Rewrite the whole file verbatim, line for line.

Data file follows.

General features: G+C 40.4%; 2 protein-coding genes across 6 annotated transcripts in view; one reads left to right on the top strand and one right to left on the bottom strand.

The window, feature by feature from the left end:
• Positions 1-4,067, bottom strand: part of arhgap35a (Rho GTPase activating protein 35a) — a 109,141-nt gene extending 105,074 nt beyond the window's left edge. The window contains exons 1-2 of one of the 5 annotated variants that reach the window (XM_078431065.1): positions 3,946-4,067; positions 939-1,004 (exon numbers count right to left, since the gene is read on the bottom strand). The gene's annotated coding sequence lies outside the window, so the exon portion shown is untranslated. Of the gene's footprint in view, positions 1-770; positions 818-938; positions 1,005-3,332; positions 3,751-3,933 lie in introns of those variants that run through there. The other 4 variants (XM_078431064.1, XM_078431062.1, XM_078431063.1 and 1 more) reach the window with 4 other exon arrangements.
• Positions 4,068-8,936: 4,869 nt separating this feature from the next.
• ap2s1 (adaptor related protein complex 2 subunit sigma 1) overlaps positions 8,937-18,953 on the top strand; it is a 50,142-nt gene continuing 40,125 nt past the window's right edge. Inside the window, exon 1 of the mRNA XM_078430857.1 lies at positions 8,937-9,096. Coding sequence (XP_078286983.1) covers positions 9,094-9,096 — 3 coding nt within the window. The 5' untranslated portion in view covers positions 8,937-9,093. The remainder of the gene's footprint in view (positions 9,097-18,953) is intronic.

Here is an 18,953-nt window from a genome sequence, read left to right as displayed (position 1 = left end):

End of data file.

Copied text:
General features: G+C 40.4%; 2 protein-coding genes across 6 annotated transcripts in view; one reads left to right on the top strand and one right to left on the bottom strand.

The window, feature by feature from the left end:
• Positions 1-4,067, bottom strand: part of arhgap35a (Rho GTPase activating protein 35a) — a 109,141-nt gene extending 105,074 nt beyond the window's left edge. The window contains exons 1-2 of one of the 5 annotated variants that reach the window (XM_078431065.1): positions 3,946-4,067; positions 939-1,004 (exon numbers count right to left, since the gene is read on the bottom strand). The gene's annotated coding sequence lies outside the window, so the exon portion shown is untranslated. Of the gene's footprint in view, positions 1-770; positions 818-938; positions 1,005-3,332; positions 3,751-3,933 lie in introns of those variants that run through there. The other 4 variants (XM_078431064.1, XM_078431062.1, XM_078431063.1 and 1 more) reach the window with 4 other exon arrangements.
• Positions 4,068-8,936: 4,869 nt separating this feature from the next.
• ap2s1 (adaptor related protein complex 2 subunit sigma 1) overlaps positions 8,937-18,953 on the top strand; it is a 50,142-nt gene continuing 40,125 nt past the window's right edge. Inside the window, exon 1 of the mRNA XM_078430857.1 lies at positions 8,937-9,096. Coding sequence (XP_078286983.1) covers positions 9,094-9,096 — 3 coding nt within the window. The 5' untranslated portion in view covers positions 8,937-9,093. The remainder of the gene's footprint in view (positions 9,097-18,953) is intronic.

Here is an 18,953-nt window from a genome sequence, read left to right as displayed (position 1 = left end):